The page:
8 January 1536 – Who wore yellow?


Henry-VIII-and-Anne-Boleyn yellowAt this time of year, around the anniversary of Catherine of Aragon’s death in 1536, I tend to receive emails and comments regarding Henry VIII and Anne Boleyn wearing yellow to celebrate Catherine of Aragon’s death and the colour of yellow also being the colour of mourning on Spain. It’s a topic that always comes up and it’s an interesting one.

Last year, I wrote a detailed article about what the primary sources say about who wore what and when, and I also wrote about the myth that yellow is a colour of mourning. Click here to read that article now. I hope you find it useful and interesting.

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6 thoughts on “8 January 1536 – Who wore yellow?”
  1. Thank you Claire for your wishes that I heartily reciprocate, and thank you for your interesting site, research and ebooks.
    Mariella (from Italy)

  2. Reading Chapyus, Henry wore yellow, reading another source Anne did. They probably both wore yellow, although it’s not a very manly colour. I can imagine Anne all in yellow, Henry part in yellow. I hope he didn’t look like he did in the engraving, those short bloomers remind me of our terribly short bright yellow away kit from the 1980s. What is certain, they both seem to have celebrated in an unseemly manner, regardless of what they wore. But, then Anne hated Katherine and was delighted that now she was really Queen so why would she not celebrate. Henry is making more of a political statement. He is both relieved that the might of France and Spain are not likely to knock on his door, but also he parades Elizabeth around proudly, emphasizing the fact that she is his heir. Anne was also pregnant with a son, so again cause for celebration.

    Henry did calm down soon afterwards and order mourning for Katherine and her funeral and masses to be said.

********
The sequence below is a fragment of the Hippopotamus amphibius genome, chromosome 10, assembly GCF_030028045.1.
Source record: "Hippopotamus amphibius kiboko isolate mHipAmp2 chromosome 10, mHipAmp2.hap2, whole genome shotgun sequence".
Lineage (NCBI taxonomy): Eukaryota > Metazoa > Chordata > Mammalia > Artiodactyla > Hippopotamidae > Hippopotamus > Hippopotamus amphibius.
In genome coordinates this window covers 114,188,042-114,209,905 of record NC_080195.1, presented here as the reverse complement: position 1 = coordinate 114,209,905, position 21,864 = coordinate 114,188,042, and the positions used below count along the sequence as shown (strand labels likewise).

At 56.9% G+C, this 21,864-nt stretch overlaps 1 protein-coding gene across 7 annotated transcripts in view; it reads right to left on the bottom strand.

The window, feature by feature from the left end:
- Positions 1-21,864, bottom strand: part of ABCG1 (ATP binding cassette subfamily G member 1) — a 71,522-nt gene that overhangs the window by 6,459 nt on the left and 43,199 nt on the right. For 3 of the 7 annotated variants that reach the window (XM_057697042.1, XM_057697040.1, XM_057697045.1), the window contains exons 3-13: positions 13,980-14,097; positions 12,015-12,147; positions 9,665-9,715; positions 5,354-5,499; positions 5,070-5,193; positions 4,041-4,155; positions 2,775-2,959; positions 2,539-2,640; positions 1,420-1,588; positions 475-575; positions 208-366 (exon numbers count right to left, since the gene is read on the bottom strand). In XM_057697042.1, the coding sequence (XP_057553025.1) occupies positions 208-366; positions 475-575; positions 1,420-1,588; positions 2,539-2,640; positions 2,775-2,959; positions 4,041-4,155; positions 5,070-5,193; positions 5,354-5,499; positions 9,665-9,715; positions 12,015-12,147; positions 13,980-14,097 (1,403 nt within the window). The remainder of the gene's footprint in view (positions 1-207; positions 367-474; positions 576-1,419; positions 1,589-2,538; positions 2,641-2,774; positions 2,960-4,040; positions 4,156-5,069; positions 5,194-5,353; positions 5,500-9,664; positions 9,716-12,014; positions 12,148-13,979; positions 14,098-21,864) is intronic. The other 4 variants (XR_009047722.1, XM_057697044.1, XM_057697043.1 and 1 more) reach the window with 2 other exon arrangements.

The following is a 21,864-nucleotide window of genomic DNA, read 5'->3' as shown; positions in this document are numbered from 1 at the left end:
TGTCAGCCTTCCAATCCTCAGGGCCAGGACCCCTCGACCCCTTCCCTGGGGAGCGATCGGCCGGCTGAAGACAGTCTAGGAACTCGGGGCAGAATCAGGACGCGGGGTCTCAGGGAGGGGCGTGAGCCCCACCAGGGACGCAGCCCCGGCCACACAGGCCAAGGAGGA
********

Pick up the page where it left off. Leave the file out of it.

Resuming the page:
1. Bandit Queen, I think u perfectly depict K H’s double behaviour.
      On the one hand, aware he was mourning about a genuine princess-born, so he must have been very cautious and tactful indeed.
      On the other, proud as the man was, happy as he certainly felt he could hardly hide the fact.
      Proud with his chosen wife, with his adorable little girl as well.
      As different as possible from his late queen, as well as from his stiff and reluctant elder daughter.
      Ur mention about the way France could have reacted about this “show” is not quite clear to me – might be u think of François I’s second queen (Katherine of Aragon’s niece, Eleanor of Habsburg?) .
      However , K H was probably sure to dominate this lower-ranked queen.
      So he certainly sticked to show by all meansn he was still in connection with his “cousins” (ie other european sovereigns).
      But I’d assume queen Anne was less happy than relieved herself .
      For the first time, she could ACT as a real queen, praying for burying even the past queen’s remembrances
      She was known to be quick-tempered, joyful like children can be, but during this public event, we can dare imagine her behaviour was rather cautious .

  3. Good morning Claire and a Happy New Year to you. What fascinating info you provide for us to think about. Although it is easy to think badly about Henry’s Queens and I’m sure they weren’t exactly guilt free, with the exception of poor Anne Boleyn, we tend to put today’s values on the happenings of history. I have to admit that had I been around in those times I am not sure how I would have behaved or even survived, even as a commoner. There is no doubt that Henry was a tyrant and arrogant yet one wonders how things would have been had he been different. I suppose we could spend a pleasant afternoon debating this….However Anne Boleyn deserved better and we cannot overlook the fact. On this note I hope you have a lovely weekend
    Warm wishes……

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